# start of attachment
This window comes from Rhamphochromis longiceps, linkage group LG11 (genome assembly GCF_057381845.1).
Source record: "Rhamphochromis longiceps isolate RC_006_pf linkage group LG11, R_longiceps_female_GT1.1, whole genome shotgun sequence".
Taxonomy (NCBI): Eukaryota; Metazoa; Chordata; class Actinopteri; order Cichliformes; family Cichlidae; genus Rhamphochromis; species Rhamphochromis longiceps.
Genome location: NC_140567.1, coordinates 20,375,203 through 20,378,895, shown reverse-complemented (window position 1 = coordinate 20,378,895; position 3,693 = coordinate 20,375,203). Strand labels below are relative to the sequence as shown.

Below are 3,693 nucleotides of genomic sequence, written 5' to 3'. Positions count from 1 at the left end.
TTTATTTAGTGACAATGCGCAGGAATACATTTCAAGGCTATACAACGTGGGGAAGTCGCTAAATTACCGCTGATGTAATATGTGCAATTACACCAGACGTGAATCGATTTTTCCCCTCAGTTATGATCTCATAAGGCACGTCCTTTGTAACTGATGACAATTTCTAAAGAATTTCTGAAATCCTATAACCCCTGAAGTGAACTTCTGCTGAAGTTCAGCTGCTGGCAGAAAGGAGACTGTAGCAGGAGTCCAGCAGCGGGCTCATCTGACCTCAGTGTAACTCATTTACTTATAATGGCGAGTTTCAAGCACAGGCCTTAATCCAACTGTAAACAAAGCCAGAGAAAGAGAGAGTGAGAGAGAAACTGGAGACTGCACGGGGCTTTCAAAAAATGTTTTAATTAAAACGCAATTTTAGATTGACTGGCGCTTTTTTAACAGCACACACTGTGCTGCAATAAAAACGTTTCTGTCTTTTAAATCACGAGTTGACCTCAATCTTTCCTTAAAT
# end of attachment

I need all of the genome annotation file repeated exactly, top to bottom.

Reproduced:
This window comes from Rhamphochromis longiceps, linkage group LG11 (genome assembly GCF_057381845.1).
Source record: "Rhamphochromis longiceps isolate RC_006_pf linkage group LG11, R_longiceps_female_GT1.1, whole genome shotgun sequence".
Taxonomy (NCBI): Eukaryota; Metazoa; Chordata; class Actinopteri; order Cichliformes; family Cichlidae; genus Rhamphochromis; species Rhamphochromis longiceps.
Genome location: NC_140567.1, coordinates 20,375,203 through 20,378,895, shown reverse-complemented (window position 1 = coordinate 20,378,895; position 3,693 = coordinate 20,375,203). Strand labels below are relative to the sequence as shown.

Below are 3,693 nucleotides of genomic sequence, written 5' to 3'. Positions count from 1 at the left end.
TTTATTTAGTGACAATGCGCAGGAATACATTTCAAGGCTATACAACGTGGGGAAGTCGCTAAATTACCGCTGATGTAATATGTGCAATTACACCAGACGTGAATCGATTTTTCCCCTCAGTTATGATCTCATAAGGCACGTCCTTTGTAACTGATGACAATTTCTAAAGAATTTCTGAAATCCTATAACCCCTGAAGTGAACTTCTGCTGAAGTTCAGCTGCTGGCAGAAAGGAGACTGTAGCAGGAGTCCAGCAGCGGGCTCATCTGACCTCAGTGTAACTCATTTACTTATAATGGCGAGTTTCAAGCACAGGCCTTAATCCAACTGTAAACAAAGCCAGAGAAAGAGAGAGTGAGAGAGAAACTGGAGACTGCACGGGGCTTTCAAAAAATGTTTTAATTAAAACGCAATTTTAGATTGACTGGCGCTTTTTTAACAGCACACACTGTGCTGCAATAAAAACGTTTCTGTCTTTTAAATCACGAGTTGACCTCAATCTTTCCTTAAAT